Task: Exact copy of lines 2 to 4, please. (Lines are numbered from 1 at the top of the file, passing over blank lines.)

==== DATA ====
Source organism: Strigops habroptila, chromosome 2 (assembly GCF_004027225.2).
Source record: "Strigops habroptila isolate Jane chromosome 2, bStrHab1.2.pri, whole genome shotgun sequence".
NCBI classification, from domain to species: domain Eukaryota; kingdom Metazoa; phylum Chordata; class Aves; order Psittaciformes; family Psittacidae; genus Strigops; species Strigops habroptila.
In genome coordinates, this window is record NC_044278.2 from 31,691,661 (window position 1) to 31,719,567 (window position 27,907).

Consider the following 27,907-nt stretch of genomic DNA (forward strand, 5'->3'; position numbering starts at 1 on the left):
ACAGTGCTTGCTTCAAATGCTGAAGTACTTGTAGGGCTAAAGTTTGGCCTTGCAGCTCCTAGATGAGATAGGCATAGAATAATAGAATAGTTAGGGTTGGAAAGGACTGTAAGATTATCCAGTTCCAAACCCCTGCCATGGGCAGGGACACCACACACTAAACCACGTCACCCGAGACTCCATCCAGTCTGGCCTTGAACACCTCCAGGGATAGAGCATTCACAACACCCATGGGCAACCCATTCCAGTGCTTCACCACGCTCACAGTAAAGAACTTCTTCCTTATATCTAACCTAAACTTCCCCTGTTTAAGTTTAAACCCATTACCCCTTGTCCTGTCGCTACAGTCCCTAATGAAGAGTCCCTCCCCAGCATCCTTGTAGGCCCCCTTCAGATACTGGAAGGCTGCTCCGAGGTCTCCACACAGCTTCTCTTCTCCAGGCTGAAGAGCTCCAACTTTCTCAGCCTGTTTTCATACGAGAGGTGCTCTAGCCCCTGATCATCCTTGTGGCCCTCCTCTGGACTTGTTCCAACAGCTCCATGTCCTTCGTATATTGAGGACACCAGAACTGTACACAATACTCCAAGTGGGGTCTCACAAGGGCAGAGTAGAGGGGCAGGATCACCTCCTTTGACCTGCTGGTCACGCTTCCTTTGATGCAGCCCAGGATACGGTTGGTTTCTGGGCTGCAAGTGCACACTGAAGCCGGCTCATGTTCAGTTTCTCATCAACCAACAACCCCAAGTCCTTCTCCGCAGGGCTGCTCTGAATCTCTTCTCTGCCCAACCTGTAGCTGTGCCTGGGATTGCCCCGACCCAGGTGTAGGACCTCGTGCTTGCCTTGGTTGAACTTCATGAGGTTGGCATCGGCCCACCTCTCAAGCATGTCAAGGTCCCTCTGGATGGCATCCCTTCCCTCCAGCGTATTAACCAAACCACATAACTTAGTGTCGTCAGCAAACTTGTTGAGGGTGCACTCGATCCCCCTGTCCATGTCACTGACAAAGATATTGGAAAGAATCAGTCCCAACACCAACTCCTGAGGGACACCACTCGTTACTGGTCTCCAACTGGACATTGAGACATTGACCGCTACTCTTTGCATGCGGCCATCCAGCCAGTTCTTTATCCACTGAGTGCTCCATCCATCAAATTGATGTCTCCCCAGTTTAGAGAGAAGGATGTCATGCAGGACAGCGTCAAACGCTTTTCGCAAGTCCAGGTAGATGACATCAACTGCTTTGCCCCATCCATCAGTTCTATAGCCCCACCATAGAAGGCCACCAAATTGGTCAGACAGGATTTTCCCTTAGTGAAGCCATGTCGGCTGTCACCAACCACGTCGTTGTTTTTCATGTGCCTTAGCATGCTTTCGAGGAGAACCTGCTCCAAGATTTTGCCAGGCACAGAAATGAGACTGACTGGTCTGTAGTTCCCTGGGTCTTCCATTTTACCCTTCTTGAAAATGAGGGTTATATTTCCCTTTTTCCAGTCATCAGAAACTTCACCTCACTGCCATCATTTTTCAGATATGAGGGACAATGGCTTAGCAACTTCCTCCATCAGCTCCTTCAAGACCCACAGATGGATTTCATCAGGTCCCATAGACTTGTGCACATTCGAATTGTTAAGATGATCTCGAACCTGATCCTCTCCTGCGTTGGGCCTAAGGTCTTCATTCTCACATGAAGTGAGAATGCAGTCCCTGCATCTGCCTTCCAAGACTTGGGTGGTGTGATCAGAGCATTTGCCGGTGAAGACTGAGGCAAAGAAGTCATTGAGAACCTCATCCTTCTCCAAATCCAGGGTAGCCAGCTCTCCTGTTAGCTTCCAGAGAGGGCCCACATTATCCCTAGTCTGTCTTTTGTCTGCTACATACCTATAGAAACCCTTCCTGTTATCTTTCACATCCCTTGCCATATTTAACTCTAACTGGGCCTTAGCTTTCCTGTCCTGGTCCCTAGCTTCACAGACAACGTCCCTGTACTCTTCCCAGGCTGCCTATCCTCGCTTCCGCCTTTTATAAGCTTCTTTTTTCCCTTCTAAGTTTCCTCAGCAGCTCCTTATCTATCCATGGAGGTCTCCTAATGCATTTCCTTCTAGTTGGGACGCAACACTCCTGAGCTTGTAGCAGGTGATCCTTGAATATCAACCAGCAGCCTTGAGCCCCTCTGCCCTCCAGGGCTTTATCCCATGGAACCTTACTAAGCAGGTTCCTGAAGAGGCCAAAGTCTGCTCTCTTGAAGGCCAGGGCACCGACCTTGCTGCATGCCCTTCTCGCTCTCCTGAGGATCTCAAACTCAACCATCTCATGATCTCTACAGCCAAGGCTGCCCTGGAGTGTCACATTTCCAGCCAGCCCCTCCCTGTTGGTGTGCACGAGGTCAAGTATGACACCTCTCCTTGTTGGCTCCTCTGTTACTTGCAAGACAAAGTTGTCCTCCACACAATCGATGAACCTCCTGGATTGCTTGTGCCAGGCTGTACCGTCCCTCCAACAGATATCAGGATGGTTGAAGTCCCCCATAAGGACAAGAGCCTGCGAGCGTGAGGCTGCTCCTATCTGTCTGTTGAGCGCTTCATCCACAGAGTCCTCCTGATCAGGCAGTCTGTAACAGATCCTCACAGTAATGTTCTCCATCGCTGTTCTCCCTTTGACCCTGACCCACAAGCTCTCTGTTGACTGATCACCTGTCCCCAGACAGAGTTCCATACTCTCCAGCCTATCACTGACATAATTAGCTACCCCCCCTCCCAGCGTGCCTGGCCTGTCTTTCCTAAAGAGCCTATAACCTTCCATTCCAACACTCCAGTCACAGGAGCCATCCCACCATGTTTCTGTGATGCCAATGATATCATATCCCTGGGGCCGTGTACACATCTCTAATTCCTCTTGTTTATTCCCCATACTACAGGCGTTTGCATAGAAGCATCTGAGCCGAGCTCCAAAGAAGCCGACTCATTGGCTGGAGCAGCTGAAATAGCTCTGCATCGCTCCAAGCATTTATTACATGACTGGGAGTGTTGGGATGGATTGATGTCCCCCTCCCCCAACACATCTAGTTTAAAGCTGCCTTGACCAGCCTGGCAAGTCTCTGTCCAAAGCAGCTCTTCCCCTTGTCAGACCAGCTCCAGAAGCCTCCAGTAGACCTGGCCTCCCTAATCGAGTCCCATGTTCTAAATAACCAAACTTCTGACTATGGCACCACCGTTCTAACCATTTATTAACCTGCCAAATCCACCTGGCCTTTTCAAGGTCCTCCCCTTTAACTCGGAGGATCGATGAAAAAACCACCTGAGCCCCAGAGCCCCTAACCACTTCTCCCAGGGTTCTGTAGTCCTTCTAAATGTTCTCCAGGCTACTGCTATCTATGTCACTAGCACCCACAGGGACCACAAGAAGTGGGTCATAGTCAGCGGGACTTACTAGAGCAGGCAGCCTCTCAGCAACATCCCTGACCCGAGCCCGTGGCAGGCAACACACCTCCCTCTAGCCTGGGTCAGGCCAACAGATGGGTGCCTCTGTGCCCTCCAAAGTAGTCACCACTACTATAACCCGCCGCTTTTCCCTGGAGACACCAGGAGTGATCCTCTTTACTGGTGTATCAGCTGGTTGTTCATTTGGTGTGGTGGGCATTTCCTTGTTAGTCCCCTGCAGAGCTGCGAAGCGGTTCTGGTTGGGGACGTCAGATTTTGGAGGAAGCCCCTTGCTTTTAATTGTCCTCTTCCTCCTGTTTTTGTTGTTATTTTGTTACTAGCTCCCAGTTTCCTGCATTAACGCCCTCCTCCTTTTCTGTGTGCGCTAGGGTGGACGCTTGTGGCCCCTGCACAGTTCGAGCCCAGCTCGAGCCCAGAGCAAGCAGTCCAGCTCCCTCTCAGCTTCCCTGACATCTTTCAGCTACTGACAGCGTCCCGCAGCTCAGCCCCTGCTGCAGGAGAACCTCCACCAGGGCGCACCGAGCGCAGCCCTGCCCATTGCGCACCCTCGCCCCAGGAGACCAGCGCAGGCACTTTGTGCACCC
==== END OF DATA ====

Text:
Source record: "Strigops habroptila isolate Jane chromosome 2, bStrHab1.2.pri, whole genome shotgun sequence".
NCBI classification, from domain to species: domain Eukaryota; kingdom Metazoa; phylum Chordata; class Aves; order Psittaciformes; family Psittacidae; genus Strigops; species Strigops habroptila.
In genome coordinates, this window is record NC_044278.2 from 31,691,661 (window position 1) to 31,719,567 (window position 27,907).